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The formalism of Lizzie Fitch & Ryan Trecartin


20 January 2015
Ryan Trecartin. Detalle

The formalism of Lizzie Fitch & Ryan Trecartin

To enter into Regen Projects opens up your pupils: from the intense midday sun of the Santa Monica Boulevard to the dark bowels of a black box occupied by sparkling arthropod sculptures. The creatures incorporate functions Trecartin and Fitch have observed elsewhere. In the first room you circle them and afterwards on entering into three other spaces you are the one to change roles. In each of them, an installation configured out of a variety of screens and camping equipment. Ikea cushions, pieces of cloth, hammocks, chairs. Rose, blue, black, gold, silver. You lie down and look up, fixing your eyes on the screens. They hypnotise you. Meanwhile accelerated voices, characteristic of the production of these two artists, screeched out by heavily made up artistes, drawn from online profiles, wigs out of place and dripping sweaty make-up. You want to return to an upright position because unwittingly you find you have relinquished your body to the piece and it’s increasingly hard to feel human again. The all-enveloping ambiances of Trecartin reach an extreme in the largest of the gallery spaces, where a large tent envelops the architecture from the inside, allowing its tensors to redefine the space as a sort of plastic cocoon[This exhibition could be seen at [Regen Projects LA. from October to November 2014]]. One wants to settle in, as if commanded to by the work, but it ends up being hard to find a nook in the rigidity of the design. On one of the screens a drone flying GoPro chasing parachutists indicates to us that Ryan and Lizzie also have other registers. The artist is versatile. In the rest, the usual, Red bull accelerated girls in drag with nipples blazing.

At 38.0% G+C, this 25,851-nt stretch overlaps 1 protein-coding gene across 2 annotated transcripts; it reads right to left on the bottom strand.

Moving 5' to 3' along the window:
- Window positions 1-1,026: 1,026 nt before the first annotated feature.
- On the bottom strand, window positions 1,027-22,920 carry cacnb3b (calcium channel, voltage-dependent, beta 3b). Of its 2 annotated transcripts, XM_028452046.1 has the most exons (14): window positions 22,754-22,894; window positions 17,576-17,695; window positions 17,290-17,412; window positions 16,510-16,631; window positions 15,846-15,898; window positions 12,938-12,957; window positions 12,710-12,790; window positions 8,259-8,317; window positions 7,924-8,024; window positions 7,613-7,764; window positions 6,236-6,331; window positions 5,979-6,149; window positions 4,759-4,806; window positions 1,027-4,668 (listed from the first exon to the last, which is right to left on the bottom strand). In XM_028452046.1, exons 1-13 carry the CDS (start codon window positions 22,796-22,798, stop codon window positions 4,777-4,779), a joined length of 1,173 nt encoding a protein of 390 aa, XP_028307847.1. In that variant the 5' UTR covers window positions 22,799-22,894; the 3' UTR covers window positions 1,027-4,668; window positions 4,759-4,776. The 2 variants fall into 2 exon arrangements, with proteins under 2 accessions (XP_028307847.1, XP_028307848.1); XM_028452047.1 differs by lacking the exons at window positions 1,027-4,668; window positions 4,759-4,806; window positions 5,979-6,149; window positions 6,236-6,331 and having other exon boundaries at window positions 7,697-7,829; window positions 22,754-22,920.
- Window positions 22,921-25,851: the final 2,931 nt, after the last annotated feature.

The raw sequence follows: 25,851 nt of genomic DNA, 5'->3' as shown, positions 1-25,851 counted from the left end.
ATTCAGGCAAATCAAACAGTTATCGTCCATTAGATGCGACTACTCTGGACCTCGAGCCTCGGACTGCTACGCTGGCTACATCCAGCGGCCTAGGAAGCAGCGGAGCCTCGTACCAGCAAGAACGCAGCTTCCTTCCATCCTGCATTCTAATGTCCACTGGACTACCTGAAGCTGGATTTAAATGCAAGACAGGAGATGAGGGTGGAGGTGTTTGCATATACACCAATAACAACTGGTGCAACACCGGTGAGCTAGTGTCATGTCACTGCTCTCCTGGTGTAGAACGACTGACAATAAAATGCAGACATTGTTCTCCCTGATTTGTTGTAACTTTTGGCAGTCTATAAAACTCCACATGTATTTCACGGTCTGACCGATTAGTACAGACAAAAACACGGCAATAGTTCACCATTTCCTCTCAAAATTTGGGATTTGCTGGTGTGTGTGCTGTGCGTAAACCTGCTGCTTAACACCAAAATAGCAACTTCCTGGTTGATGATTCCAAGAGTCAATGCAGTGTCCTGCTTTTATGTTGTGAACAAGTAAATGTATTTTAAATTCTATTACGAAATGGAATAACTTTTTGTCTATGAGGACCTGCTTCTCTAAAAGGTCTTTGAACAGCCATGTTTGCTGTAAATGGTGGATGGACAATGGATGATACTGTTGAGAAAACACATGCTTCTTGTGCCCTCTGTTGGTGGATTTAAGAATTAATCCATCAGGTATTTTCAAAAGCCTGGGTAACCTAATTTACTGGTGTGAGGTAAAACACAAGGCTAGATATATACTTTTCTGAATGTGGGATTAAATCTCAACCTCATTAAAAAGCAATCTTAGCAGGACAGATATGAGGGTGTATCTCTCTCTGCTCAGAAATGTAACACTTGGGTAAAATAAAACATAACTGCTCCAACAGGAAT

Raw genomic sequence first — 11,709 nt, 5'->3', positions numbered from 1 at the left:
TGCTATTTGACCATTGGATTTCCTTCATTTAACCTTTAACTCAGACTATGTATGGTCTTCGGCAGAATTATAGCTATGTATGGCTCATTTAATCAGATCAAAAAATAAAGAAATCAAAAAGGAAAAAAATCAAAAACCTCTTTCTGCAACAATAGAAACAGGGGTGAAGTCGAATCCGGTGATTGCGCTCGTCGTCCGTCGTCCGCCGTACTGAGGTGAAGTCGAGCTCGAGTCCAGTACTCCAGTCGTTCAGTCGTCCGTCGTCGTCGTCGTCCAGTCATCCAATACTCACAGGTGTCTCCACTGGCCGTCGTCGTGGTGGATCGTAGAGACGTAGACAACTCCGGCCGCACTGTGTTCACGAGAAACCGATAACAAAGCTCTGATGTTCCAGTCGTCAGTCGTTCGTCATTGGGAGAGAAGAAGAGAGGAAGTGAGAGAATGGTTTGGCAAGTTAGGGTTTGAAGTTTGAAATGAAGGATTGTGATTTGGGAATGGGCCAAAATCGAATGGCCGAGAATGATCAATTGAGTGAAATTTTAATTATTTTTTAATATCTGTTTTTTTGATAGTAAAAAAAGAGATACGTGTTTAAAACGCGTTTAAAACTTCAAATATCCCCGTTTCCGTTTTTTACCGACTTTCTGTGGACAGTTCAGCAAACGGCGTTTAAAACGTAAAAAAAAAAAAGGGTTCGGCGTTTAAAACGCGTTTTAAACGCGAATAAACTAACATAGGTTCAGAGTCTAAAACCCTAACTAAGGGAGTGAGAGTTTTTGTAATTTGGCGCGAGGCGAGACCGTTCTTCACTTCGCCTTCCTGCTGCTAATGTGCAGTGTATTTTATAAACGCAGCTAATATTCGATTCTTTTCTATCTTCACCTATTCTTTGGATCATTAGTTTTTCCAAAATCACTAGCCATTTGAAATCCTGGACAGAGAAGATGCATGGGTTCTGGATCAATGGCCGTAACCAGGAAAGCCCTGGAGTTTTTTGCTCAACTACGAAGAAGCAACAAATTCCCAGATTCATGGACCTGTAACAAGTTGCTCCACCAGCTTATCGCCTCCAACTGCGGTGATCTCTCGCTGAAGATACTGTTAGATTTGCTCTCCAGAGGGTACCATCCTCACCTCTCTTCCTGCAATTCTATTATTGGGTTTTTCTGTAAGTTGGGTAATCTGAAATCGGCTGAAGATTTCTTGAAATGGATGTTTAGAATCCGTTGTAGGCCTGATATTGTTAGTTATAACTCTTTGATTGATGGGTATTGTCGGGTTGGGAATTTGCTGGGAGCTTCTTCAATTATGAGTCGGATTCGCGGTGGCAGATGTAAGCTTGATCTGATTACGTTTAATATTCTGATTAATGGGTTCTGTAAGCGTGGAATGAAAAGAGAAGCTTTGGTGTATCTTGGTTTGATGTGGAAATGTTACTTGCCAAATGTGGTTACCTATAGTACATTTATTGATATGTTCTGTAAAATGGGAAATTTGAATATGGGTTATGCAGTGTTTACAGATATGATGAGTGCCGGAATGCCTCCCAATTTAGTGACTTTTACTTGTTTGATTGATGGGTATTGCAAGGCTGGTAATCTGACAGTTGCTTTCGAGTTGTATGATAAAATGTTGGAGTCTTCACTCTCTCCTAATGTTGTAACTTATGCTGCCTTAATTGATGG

In relation to technology the artist say he prefers tools that aren’t versatile. Nostalgic, in an interview with Hans Ulrich Obrist, Ryan remembers the transformation he experienced having discovered imovie at university. Afterwards, he said, he had access to the possibilities that after effects opened up, but that this software, despite offering a greater degree of control over the product, slowed up the editing process. Trecartin’s wager on distancing himself from the causality of film once again becomes obvious in his defence of the script as a detonating node of infinite possibilities, rather than as the narrative articulation of his videos. The filming is at night. Spaces for panic, for spontaneity, for the toxic. Instead of personifications, his characters are possibilities. Behaviours observed in other objects. Adjectivations. Preachings applied to bodies and stage-settings tools in the multiversal fishing net orchestrated by Ryan y Lizzie. With regard to the contents of his videos, Trecartin prefers not to judge. He enjoys exploring what happens on the film sets. Positive and negative judgements coexist in his films, he says.